Matilda

Book #73: Matilda, by Roald Dahl

I’m a life-long lover of children’s literature, so even though I’m in grad school, I think it’s important to take the time to read wonderful kids books. I somehow missed reading Matilda as a kid myself (though I did read lots of Roald Dahl’s other books; The Twits has always been a favorite of mine), so I recently bought both English and French copies of the book at a used book store.

As an adult, Matilda takes basically zero time to read, but it’s a thoroughly fun experience. I also come from the generation that  grew up watching the 1996 film adaptation, so this is a story that’s near and dear to my heart. And considering Dahl first published Matilda in 1988, the story still feels fresh and timeless. This is the kind of story I can’t wait to share with my own family in the future.

Not

Book #72: Not That Kind of Girl, by Lena Dunham

I bought Not That Kind of Girl about a week and a half ago as a reward to myself over fall break. This was the perfect read to distract me from the stresses of grad school; it’s funny, emotional, and filled with just the right amount of awkward that fans of Dunham’s HBO series Girls” have come to expect.

In fact, Dunham’s collection of essays feels very much like jumping into Hannah Horvath’s head, except Dunham herself is probably in a better mental place than her character. Her stories vary from heartfelt to laugh-out-loud funny to cringe-worthy, but I wouldn’t really expect anything else.

Macbeth

Book #71: Macbeth, by William Shakespeare

Macbeth marks the first of the five tragedies and histories I’ll be reading in my Shakespeare class. This was my first encounter with the Scottish play, and I’m very happy to have read it, but I think I need to let my thoughts on it settle a bit before I can make a very formed opinion about the text.

My professor, interested in discussing the visual aspects of Shakespeare’s plays, specifically assigned us a graphic novel version of Macbeth to read. Unfortunately, I lasted about 2 scenes before I gave up on reading it that way. Shakespeare is hard enough to read on his own, but the fact that the graphic novel didn’t identify the speakers by name and didn’t include footnotes meant I had no idea what was going on. If I’d had previous experience reading graphic novels or had read Macbeth before, this may not have been an issue, but I had to resort to getting a normal version of the text before I could make any sense of it.

Another thought: as a Harry Potter expert, I felt like J.K. Rowling really pulled from Macbeth throughout the series. Some of the references are obvious — the fact that there’s a band in Rowling’s series called “The Weird Sisters,” a name also given to the three witches of Macbeth – but I also felt like some of the scenes were just generally similar. One scene in particular featuring the witches reminded me of Voldemort’s “reverse baptism” scene at the end of Goblet of Fire, and Macbeth’s bloodthirsty actions as a result of the witches’ predictions also reminded me of Voldemort. (These are all things that would have been helpful had I read this play a year ago when I was writing my Harry Potter thesis project.)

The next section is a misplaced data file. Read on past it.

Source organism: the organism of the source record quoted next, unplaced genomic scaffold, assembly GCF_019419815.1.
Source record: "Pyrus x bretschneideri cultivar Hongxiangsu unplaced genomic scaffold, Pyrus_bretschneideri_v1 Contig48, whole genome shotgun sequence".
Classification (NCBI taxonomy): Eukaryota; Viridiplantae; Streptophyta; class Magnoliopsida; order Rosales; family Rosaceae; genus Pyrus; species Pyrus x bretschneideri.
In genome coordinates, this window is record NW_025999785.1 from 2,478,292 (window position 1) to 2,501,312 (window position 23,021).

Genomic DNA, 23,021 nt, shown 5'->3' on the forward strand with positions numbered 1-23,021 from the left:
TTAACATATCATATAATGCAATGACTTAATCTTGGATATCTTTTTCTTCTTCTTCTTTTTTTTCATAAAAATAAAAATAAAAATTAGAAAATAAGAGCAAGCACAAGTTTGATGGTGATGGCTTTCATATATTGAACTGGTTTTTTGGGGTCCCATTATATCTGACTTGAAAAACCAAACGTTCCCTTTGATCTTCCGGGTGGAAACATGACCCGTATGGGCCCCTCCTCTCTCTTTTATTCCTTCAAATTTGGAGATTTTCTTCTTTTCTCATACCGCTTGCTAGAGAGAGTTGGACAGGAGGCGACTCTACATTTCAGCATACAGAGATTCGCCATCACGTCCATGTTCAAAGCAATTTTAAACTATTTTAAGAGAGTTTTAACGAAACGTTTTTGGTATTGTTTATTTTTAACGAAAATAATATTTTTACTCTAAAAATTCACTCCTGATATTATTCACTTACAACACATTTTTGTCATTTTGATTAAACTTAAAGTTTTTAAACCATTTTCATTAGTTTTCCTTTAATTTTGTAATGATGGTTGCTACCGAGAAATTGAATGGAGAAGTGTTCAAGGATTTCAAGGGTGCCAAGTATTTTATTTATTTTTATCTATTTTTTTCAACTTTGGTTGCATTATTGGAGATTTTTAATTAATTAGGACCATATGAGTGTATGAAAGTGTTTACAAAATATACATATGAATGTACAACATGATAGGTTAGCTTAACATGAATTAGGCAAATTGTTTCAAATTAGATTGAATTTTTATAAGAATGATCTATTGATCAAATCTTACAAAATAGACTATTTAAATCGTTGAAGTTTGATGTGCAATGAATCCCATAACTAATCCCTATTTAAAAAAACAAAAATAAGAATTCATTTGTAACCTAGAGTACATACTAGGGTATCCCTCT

Anyway, I think it’ll take a few class discussions for me to come to a real understanding of Macbeth. But I think it’s safe to say that you know you’re in good hands when you’re reading Shakespeare.

Moby Dick

Book #69: Moby-Dick, by Herman Melville

Moby-Dick was definitely the heaviest reading project I’ll undertake this semester, and I’m happy to have added it to my ever-growing personal library. Though it wasn’t my favorite American novel, the experience of reading Moby-Dick is certainly worthwhile, as long as you can force yourself through all the cetology.

I don’t think the story needs much explanation: the narrative is told by Ishmael, a man who boards a whaling ship captained by Ahab, a man obsessed with finding and killing Moby-Dick, the white whale that took his leg. The book certainly has its ups and downs in terms of excitement, but the overall story is a memorable and intriguing one. I doubt I ever would have read Moby-Dick if it hadn’t been required of my class, but I’m glad to have experienced it.

Homework and pumpkin candles — I guess that means it’s fall

It’s a bit hard to believe we’re already nearing the end of September. Unfortunately, this time of year is when homework and classes always seem to shift into high gear, a truth that is taking shape in my life these days. In fact, writing this is my reward for power reading through a big chunk of Moby-Dick, half of which I have to have read by tomorrow evening. Let’s just say that there are several more hours of reading ahead of me before that’s crossed off my to do list.

My life generally has been pretty good, as of late; for the most part, I’m staying on top of my homework and work load, and I still have some time to do fun things. The first hints of fall are in the air, and I couldn’t be more excited. I’ve been burning fall-scented candles all weekend, and I bought my first Reese’s pumpkins on Friday. Tis the season, and all that jazz.

Here’s a quick overview of what I’ve been reading and watching lately. If fall isn’t the best time to cuddle up to watch movies and read, then I don’t know what is (just kidding, I do this all year).